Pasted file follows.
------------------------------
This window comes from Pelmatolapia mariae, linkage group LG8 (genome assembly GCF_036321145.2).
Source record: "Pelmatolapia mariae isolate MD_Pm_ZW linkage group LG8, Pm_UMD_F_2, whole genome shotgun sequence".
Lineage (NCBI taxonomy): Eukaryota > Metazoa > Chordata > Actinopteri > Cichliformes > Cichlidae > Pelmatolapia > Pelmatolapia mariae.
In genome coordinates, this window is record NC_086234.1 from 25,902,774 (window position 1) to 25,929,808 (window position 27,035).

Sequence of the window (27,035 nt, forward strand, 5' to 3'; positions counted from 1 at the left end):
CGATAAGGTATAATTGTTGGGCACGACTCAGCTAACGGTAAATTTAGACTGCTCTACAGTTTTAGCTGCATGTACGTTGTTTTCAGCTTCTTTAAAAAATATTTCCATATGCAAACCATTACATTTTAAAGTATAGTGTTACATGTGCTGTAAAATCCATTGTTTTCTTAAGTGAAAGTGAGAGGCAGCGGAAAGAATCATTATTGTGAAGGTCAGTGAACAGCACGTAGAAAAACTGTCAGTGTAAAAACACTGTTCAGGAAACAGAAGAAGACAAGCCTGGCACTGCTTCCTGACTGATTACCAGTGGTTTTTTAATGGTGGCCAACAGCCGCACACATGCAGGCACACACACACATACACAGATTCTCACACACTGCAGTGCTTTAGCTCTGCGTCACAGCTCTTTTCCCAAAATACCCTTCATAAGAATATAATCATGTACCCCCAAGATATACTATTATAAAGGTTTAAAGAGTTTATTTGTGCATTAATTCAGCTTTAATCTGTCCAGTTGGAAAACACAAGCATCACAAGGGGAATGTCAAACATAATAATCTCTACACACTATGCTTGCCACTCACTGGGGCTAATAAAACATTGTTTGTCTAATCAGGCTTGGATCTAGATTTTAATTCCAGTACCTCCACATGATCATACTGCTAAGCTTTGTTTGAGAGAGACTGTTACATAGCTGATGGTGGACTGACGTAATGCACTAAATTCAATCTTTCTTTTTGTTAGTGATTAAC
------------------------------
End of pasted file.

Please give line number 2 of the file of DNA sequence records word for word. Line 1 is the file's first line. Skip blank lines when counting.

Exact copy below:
Source record: "Pelmatolapia mariae isolate MD_Pm_ZW linkage group LG8, Pm_UMD_F_2, whole genome shotgun sequence".